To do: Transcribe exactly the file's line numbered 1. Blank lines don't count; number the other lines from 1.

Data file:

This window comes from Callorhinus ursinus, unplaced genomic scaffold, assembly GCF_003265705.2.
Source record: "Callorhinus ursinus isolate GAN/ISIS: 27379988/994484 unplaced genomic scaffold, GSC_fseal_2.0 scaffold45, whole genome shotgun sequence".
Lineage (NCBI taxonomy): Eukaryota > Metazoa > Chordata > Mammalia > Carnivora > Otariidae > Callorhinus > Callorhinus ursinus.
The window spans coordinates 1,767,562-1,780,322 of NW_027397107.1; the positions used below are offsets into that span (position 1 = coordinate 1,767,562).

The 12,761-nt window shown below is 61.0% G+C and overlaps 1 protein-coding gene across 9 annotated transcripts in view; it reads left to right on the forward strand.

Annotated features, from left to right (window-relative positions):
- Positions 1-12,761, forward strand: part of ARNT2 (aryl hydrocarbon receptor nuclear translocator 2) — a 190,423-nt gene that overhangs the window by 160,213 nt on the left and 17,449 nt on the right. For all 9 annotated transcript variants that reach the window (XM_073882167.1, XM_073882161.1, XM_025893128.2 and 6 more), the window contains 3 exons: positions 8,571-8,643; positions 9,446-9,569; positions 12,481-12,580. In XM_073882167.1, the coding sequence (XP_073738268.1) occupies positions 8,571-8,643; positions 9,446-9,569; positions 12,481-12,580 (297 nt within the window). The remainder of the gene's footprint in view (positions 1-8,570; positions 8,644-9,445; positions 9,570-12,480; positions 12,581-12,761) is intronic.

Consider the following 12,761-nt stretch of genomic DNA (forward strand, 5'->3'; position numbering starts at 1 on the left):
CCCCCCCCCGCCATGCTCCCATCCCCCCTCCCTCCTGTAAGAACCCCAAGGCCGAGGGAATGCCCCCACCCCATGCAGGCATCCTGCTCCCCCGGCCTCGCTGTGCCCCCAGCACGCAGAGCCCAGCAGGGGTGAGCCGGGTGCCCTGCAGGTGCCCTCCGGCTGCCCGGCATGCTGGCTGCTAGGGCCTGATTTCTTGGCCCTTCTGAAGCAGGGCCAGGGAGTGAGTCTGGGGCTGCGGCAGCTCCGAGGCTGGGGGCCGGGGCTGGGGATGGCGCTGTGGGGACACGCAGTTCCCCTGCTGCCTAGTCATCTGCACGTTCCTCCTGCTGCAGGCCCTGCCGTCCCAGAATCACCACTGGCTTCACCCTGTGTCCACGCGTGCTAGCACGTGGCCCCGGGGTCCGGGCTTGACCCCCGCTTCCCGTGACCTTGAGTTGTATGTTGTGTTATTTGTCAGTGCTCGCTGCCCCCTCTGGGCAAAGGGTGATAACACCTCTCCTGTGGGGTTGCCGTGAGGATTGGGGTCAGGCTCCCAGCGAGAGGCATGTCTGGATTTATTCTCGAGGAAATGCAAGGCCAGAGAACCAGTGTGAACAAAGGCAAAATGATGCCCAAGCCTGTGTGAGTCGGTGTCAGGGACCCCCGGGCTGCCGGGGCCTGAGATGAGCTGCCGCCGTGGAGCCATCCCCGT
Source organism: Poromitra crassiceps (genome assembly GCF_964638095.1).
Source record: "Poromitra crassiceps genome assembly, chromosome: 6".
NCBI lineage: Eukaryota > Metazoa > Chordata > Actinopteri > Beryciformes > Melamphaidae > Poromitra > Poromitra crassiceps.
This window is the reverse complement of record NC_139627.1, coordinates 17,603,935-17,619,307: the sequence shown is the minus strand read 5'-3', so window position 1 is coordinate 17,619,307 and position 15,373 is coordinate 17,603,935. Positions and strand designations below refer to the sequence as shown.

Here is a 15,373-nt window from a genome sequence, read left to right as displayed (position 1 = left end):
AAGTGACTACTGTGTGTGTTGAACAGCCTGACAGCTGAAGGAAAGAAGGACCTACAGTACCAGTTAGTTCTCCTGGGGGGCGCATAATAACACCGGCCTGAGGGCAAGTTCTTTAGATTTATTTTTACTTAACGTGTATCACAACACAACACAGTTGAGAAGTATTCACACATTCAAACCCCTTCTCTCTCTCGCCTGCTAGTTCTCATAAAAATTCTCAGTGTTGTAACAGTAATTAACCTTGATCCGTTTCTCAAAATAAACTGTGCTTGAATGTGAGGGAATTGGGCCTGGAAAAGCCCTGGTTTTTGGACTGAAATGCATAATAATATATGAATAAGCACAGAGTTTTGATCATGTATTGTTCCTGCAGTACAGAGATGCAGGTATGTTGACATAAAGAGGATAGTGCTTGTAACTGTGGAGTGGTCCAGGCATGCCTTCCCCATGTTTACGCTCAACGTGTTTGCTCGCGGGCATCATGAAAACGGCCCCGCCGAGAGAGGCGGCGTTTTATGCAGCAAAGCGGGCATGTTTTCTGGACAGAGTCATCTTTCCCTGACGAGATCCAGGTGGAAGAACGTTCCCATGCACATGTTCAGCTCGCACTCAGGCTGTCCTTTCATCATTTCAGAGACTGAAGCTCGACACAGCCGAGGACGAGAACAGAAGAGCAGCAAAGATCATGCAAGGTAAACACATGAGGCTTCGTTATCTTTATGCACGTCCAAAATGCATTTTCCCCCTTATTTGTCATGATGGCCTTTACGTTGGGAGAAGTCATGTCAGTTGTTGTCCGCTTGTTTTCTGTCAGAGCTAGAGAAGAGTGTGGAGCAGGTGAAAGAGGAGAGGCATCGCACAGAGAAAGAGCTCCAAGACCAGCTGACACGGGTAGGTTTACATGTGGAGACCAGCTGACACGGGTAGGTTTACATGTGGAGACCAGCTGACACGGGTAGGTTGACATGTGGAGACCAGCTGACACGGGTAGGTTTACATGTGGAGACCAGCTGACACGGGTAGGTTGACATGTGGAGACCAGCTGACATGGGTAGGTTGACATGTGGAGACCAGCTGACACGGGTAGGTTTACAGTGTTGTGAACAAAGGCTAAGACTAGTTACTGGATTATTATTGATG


This window comes from Callorhinus ursinus, unplaced genomic scaffold, assembly GCF_003265705.2.